The degradative resistance of polyhedral oligomeric silsesquioxane nanocore integrated polyurethanes: An in vitro study
Kannan, R.Y. and Salacinski, H.J. and Odlyha, Marianne and Butler, P.E. and Seifalian, A.M. (2006) The degradative resistance of polyhedral oligomeric silsesquioxane nanocore integrated polyurethanes: An in vitro study. Biomaterials 27 (9), pp. 1971-1979. ISSN 0142-9612.
Polymer biostability is one of the critical parameters by which these materials are selected for use as biomedical devices. This is the major rationale for the use of polymers which are highly crystalline and stiff namely expanded polytetrafluoroethylene (ePTFE) and Dacron in particular, as arterial bypass grafts. While this is immaterial in high-flow states, it becomes critically important at lower flows with a greater need for more compliant vessels. Polyurethanes being one of the most compliant polymers known are as such, the natural choice to build such constructs. However, concerns regarding their resistance to degradation have limited their use as vascular prostheses and in order to augment their strength, herein a novel polyhedral oligomeric silsesquioxane integrated poly(carbonate-urea)urethane (POSS-PCU) nanocomposite was synthesised by our group. In the following series of experiments, the POSS-PCU nanocomposite samples were exposed to accelerated degradative solutions, in an ‘in-house’ established model in vitro for up to 70 days before being subjected to infra-red spectroscopy, scanning electron microscopy, stress–strain studies and differential scanning calorimetry. Our results demonstrate that these silsesquioxane nanocores shield the soft segment(s) of the polyurethane, responsible for its compliance and elasticity from all forms of degradation, principally oxidation and hydrolysis. These nanocomposites hence provide an optimal method by which these polymers may be strengthened whilst maintaining their elasticity, making them ideal as vascular prostheses particularly at low flow states.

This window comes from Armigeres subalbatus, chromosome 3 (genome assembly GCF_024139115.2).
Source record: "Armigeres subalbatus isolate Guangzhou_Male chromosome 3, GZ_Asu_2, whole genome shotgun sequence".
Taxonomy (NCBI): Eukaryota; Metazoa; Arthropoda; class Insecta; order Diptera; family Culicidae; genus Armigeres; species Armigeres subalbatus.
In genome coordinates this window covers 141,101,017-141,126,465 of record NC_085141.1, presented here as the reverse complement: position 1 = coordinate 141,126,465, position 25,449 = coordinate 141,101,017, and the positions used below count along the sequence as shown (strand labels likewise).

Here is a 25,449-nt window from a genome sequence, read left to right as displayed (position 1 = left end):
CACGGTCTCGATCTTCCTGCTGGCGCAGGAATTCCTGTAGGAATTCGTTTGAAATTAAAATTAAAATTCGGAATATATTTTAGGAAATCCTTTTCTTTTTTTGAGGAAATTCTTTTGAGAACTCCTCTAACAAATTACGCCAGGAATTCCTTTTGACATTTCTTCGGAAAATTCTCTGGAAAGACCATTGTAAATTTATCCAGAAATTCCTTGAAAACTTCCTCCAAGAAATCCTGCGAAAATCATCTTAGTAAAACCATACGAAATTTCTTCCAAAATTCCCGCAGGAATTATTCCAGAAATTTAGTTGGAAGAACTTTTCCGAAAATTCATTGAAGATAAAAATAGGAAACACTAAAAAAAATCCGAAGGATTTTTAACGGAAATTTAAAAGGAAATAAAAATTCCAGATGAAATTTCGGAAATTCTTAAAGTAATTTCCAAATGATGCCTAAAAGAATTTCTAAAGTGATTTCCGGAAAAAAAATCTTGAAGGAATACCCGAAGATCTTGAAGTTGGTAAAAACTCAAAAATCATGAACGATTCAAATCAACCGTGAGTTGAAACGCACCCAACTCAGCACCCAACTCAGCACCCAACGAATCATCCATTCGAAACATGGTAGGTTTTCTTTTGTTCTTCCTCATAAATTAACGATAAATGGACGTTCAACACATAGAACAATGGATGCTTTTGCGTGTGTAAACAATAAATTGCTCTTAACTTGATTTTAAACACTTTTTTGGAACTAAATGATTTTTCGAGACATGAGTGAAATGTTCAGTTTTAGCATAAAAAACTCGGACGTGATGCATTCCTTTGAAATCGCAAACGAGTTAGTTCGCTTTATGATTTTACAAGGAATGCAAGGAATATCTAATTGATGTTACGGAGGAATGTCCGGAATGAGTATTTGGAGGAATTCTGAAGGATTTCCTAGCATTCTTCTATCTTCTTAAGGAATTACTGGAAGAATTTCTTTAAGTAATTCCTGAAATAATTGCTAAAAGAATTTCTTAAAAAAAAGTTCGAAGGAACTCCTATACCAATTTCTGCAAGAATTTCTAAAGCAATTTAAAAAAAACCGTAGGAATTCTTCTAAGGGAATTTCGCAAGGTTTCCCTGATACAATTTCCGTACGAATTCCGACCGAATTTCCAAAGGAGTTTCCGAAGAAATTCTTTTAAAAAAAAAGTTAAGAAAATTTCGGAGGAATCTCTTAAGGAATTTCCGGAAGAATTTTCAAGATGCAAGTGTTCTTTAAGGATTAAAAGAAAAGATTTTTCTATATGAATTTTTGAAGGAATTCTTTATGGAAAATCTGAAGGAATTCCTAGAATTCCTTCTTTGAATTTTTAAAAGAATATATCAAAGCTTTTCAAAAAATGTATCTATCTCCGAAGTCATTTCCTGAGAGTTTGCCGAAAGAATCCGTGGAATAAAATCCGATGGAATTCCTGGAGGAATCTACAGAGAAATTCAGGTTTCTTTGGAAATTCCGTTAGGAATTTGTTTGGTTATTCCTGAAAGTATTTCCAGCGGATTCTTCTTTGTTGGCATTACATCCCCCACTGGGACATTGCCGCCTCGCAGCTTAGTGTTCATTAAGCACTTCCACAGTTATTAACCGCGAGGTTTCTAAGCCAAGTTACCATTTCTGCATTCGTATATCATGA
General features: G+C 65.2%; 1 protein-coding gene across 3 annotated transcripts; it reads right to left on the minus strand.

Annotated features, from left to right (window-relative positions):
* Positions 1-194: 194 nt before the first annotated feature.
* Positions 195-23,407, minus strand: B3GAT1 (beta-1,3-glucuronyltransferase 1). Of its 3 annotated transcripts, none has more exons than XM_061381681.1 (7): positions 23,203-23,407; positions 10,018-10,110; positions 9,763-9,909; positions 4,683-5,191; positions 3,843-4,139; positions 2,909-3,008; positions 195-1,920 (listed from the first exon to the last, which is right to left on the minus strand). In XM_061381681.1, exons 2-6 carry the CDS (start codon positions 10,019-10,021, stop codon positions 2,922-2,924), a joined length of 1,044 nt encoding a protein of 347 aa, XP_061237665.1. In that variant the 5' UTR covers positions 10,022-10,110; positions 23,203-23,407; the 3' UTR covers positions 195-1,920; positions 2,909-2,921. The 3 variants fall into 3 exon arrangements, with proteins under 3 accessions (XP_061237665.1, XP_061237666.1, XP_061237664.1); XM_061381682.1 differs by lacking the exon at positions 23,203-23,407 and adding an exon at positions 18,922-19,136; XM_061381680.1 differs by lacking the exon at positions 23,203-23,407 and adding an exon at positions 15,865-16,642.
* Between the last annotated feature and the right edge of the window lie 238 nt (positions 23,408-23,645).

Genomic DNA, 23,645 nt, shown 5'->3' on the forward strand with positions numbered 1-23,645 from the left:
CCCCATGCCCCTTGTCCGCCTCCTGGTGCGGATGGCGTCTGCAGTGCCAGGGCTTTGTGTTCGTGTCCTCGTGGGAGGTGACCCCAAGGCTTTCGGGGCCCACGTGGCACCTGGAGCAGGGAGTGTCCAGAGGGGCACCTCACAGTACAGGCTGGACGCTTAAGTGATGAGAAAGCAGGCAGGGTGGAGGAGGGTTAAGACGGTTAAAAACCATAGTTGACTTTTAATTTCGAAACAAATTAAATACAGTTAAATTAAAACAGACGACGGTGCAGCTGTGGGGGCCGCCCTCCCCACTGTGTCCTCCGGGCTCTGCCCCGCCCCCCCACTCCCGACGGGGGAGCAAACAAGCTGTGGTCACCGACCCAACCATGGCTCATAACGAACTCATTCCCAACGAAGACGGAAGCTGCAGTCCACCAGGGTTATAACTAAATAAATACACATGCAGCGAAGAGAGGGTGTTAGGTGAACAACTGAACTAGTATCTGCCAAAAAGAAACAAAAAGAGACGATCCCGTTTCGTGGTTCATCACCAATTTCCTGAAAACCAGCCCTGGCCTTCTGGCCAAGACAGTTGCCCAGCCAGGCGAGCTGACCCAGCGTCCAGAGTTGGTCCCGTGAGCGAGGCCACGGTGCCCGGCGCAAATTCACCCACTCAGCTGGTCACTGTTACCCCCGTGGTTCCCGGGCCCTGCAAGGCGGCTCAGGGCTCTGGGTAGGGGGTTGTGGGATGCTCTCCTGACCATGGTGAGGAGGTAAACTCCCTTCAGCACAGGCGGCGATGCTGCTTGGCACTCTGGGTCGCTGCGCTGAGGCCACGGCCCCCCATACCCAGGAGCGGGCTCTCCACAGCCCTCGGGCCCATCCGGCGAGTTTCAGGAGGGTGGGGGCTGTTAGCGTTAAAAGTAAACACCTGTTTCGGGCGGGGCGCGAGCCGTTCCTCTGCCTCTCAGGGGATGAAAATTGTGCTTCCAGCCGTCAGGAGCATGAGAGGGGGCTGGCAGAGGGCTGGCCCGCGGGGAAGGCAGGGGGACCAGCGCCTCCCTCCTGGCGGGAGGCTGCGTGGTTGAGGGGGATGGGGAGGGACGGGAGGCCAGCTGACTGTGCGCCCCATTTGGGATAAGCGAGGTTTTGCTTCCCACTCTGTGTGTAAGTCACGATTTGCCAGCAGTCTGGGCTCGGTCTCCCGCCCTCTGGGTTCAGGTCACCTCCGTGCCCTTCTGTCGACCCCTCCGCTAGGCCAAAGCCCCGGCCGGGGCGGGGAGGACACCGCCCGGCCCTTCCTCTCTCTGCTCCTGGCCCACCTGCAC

|Keyword(s) / Subject(s):||Polymer, degradative, medical devices, tissue engineering, bypass graft|
|School:||Birkbeck Schools and Departments > School of Science > Biological Sciences|
|Date Deposited:||18 Aug 2011 10:51|
|Last Modified:||17 Apr 2013 12:21|
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